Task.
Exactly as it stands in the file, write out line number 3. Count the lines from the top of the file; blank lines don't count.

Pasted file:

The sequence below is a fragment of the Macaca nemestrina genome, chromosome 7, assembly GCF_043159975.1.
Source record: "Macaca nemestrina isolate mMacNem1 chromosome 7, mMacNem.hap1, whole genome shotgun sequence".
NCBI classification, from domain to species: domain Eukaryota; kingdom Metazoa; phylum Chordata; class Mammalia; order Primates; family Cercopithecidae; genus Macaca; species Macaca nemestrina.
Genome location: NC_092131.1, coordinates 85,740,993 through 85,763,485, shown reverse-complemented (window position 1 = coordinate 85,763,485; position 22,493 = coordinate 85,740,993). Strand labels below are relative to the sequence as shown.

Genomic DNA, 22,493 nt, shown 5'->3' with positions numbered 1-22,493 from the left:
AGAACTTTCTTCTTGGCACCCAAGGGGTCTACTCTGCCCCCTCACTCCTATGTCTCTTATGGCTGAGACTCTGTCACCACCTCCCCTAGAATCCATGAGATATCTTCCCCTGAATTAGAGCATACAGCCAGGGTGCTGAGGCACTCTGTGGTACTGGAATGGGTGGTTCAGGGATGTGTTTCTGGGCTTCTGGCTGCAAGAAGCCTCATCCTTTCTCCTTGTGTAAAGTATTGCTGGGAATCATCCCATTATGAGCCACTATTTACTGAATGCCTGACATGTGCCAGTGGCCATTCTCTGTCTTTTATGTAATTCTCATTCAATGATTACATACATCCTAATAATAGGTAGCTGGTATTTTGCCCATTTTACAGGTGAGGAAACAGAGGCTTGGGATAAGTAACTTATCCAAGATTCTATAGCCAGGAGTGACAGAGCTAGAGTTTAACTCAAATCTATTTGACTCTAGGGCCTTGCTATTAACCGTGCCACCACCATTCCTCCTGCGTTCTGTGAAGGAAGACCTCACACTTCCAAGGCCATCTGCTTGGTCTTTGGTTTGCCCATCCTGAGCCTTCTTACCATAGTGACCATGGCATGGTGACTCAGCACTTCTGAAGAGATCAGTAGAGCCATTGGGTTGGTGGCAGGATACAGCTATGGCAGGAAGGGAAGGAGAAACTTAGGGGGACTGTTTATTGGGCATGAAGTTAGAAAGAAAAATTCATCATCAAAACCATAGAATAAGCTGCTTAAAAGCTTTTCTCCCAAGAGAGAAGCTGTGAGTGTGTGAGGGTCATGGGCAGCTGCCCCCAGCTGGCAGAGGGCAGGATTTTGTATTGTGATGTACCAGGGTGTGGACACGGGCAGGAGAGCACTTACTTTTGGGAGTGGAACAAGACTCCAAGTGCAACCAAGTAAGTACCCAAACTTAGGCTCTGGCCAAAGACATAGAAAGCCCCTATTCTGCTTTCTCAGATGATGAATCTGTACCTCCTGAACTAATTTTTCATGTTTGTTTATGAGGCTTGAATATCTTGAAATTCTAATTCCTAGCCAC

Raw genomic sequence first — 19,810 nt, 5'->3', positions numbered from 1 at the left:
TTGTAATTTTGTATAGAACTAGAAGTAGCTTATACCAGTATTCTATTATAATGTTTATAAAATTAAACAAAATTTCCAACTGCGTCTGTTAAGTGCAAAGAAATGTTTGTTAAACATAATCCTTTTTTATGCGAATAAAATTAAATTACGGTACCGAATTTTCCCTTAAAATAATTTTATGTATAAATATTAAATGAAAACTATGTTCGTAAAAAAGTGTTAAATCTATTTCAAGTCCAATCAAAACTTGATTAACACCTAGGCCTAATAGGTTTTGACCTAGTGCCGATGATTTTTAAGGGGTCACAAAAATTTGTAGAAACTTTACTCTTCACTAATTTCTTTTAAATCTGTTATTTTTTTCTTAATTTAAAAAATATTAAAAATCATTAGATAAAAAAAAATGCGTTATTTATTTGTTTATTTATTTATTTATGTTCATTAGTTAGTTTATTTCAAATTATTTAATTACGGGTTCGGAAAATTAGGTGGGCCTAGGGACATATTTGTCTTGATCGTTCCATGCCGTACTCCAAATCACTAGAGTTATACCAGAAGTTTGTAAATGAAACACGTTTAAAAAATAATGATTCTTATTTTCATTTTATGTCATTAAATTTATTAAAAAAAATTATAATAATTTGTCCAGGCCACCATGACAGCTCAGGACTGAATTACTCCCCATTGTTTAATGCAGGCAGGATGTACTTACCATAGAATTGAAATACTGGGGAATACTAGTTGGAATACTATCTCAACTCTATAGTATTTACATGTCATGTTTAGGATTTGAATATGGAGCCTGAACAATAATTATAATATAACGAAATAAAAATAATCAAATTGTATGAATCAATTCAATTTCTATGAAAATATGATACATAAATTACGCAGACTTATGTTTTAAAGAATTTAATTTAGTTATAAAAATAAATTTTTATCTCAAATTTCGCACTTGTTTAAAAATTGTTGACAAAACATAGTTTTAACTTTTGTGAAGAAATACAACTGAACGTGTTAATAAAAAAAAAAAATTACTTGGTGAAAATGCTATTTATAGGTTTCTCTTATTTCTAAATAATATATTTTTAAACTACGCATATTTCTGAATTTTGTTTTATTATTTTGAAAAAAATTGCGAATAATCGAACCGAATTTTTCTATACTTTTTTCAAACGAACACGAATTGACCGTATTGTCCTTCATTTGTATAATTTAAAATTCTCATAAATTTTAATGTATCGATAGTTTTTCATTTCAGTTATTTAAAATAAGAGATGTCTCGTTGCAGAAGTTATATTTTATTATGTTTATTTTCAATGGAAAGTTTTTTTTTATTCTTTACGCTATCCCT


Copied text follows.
NCBI classification, from domain to species: domain Eukaryota; kingdom Metazoa; phylum Chordata; class Mammalia; order Primates; family Cercopithecidae; genus Macaca; species Macaca nemestrina.